The Ursids is a minor meteor shower producing about 5-10 meteors per hour. It is produced by dust grains left behind by comet Tuttle, which was first discovered in 1790. The shower runs annually from December 17-25. It peaks this year on the night of the 21st and morning of the 22nd.
The second quarter moon will block many of the fainter meteors but if you are patient, you might still be able to catch a few of the brighter ones. Best viewing will be just after midnight from a dark location far away from city lights. The Meteors will appear to radiate from the constellation Ursa Minor, but can appear anywhere in the sky.
The Geminids is the king of the meteor showers. It is considered by many to be the best shower in the heavens, producing up to 120 multicolored meteors per hour at its peak. It is produced by debris left behind by an asteroid known as 3200 Phaethon, which was discovered in 1982. The shower runs annually from December 7-17.
The Orionids is an average meteor shower producing up to 20 meteors per hour at its peak. It is produced by dust grains left behind by comet Halley, which has been known and observed since ancient times.
The Delta Aquarids is an average shower that can produce up to 20 meteors per hour at its peak. It is produced by debris left behind by comets Marsden and Kracht.
The Eta Aquarids is an above average shower, capable of producing up to 60 meteors per hour at its peak. Most of the activity is seen in the Southern Hemisphere; however, in the Northern Hemisphere, the rate can reach about 30 meteors per hour.
The second meteor shower of the year will be in the form of the Eta Aquarids, an event that springs from the result of the passing of Halley’s Comet. The Eta Aquarids is an annual event that runs from around April 19th through May 28th. This year, the peak viewing time will be May 4 through Tuesday night, May 5th.
It is time for the annual Lyrid meteor shower and this year it will be better than usual. The peak of this spectacle will be the night of April 22 and will continue through the dark morning hours of the 23rd. The moon will be in its waxing crescent phase and will set around midnight local daylight time, leaving the prime viewing hours before dawn moon-free.
January 3rd will mark 2015’s first meteor shower: The Quadrantids. This traditional meteor shower starts the year off and peaks at about 9pm ET on Saturday.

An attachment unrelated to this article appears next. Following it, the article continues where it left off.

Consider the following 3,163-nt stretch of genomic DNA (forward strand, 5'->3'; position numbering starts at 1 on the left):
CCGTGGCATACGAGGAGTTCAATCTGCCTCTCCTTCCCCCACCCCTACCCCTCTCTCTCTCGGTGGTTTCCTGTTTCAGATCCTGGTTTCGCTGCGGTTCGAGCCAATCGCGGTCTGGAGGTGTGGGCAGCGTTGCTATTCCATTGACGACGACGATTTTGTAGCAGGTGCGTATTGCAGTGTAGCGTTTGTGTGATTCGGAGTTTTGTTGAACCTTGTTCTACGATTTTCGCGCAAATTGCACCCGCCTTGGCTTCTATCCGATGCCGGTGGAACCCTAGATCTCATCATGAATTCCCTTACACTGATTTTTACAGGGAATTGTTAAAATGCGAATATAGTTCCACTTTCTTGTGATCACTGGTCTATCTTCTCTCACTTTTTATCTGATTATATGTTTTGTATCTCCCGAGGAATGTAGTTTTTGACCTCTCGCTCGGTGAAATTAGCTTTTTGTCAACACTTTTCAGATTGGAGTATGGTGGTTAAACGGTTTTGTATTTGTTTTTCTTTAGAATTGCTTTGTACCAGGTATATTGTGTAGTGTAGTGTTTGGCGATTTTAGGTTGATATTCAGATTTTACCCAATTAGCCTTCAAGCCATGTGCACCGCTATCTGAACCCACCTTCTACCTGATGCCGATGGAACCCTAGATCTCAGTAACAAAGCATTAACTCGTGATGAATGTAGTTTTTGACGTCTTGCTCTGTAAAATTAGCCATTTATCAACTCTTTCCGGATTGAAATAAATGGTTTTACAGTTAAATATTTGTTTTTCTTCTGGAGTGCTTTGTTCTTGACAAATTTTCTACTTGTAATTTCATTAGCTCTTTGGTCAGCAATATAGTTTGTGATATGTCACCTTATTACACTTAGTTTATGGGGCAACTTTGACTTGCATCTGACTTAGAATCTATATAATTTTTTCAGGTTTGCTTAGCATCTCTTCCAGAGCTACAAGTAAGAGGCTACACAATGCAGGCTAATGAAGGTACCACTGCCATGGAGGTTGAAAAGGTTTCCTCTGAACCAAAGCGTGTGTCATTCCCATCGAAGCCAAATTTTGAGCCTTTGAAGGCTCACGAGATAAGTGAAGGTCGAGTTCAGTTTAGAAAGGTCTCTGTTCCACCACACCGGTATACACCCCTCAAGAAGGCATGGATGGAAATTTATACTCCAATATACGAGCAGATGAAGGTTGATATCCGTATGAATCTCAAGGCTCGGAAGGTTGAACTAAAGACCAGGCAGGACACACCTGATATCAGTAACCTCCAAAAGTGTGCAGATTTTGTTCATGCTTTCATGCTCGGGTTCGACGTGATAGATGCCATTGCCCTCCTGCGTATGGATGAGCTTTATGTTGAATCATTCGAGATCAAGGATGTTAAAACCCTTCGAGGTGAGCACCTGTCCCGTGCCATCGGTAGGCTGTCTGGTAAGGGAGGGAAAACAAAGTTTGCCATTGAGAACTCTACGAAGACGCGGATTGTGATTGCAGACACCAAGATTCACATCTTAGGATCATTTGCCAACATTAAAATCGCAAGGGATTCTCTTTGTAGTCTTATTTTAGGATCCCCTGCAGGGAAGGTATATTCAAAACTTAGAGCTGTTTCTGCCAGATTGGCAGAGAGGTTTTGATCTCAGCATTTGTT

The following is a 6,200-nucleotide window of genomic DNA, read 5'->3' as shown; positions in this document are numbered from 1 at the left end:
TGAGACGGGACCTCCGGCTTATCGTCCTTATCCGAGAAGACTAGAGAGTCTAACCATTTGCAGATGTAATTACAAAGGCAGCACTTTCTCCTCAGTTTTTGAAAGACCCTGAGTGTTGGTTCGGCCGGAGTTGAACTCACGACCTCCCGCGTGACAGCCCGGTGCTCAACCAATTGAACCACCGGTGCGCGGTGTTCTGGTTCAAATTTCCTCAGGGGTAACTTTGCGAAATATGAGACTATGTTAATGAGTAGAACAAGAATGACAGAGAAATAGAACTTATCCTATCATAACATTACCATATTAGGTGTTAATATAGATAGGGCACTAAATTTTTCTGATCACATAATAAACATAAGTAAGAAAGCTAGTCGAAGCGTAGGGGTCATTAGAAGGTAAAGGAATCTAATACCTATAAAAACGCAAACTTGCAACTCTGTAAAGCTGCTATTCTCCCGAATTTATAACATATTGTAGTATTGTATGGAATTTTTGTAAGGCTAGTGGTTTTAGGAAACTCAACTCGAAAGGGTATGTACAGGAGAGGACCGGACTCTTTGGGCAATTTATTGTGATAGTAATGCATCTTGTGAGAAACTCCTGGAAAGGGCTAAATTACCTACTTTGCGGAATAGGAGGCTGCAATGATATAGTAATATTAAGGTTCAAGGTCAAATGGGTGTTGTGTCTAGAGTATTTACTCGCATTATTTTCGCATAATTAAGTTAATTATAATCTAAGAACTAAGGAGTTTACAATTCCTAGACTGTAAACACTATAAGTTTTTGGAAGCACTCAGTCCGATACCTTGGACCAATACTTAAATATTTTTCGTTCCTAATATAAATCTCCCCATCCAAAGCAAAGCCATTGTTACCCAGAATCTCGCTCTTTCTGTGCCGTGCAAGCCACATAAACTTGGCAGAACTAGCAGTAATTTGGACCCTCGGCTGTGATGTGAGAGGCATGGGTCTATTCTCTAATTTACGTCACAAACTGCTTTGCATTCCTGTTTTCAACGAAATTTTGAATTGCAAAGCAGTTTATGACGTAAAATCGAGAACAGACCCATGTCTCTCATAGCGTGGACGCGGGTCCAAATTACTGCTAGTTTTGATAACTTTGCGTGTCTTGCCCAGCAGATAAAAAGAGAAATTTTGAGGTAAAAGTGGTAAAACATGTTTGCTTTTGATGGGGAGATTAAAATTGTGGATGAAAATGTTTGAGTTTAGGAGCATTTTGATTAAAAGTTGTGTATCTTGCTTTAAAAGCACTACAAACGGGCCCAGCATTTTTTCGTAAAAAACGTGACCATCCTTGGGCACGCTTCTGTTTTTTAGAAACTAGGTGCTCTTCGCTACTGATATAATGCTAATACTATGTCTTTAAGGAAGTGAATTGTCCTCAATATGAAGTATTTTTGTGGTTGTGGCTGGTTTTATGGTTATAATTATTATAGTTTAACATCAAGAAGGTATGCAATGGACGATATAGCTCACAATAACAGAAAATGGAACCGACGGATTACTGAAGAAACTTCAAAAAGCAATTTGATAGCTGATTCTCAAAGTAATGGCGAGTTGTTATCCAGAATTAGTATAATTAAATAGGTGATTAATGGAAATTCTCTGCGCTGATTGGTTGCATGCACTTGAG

North America is predicted to have the best view of a possible new meteor shower from Comet 209P/LINEAR Friday night through Saturday morning (May 23-24, 2014). (Deborah Boyd-EarthSky)
We have had some astronomical disappointments of late but we might just see a really nice meteor shower this Friday night into Saturday morning.
Meteors from the May 24th’s early-morning display can appear anywhere in the sky, but they will appear to originate from a point (called the radiant) in the constellation Camelopardalis, the Giraffe. Stars are plotted for 2 a.m. local daylight time as seen from mid-northern latitudes. Sky & Telescope illustration.
I plan on being up with my Nikon and mosquito spray to hopefully get some nice shots of the unexpected astronomical display. What a nice late spring surprise and who knows, maybe an nice annual event. I will share photos here on Saturday… if all goes well.
The Geminid Meteor shower occurs each December, and this year we can expect to see up to 50 meteors each hour. Check out this awesome timelapse that I wish I could say I did, but someone else made it…. This timelapse was taken of the Geminids last year over the Pacific Coast.
Meteor showers are caused when Earth passes through the orbital path of a comet, the debris left behind by the comet falls into Earth’s atmosphere creating many shooting stars. The Geminid shower is different. Scientists have determined that this shower occurs when Earth passes through a debris field of an asteroid. This asteroid is called 3200 Phaethon. Observations show that this object is strange indeed, and sometimes behaves similar to a comet. Its orbit brings it in close to the Sun, and then back out again. Jets of dust and gas have been seen spewing from the asteroid at times. Tiny pieces of dust and rock are left behind by 3200 Phaethon as it travels through space, and these cause the Geminid Meteor Shower. The tiny arrows in the image below point to 3200 Phaethon, this image was created by combining multiple images over the span of 20 minutes to show the asteroid’s movement relative to the background stars.
Meteor showers are named for constellation that their radiant lies in. The radiant is the point from which the meteors appear to radiate from in the sky. The constellation Gemini will rise above the horizon around 9 PM Central Time tonight (December 13th). It will be nearly overhead around 2 AM. This year the moon will also be visible in the sky, which will make it more difficult to see the fainter meteors.
While Baton Rouge forecasts are saying rain throughout this evening, some reports indicate that the sky will clear a bit after midnight. Incidentally this is the best time to go out and find meteors! Meteor watching requires patience and sharp eyes, each year the number of meteors changes. Happy viewing!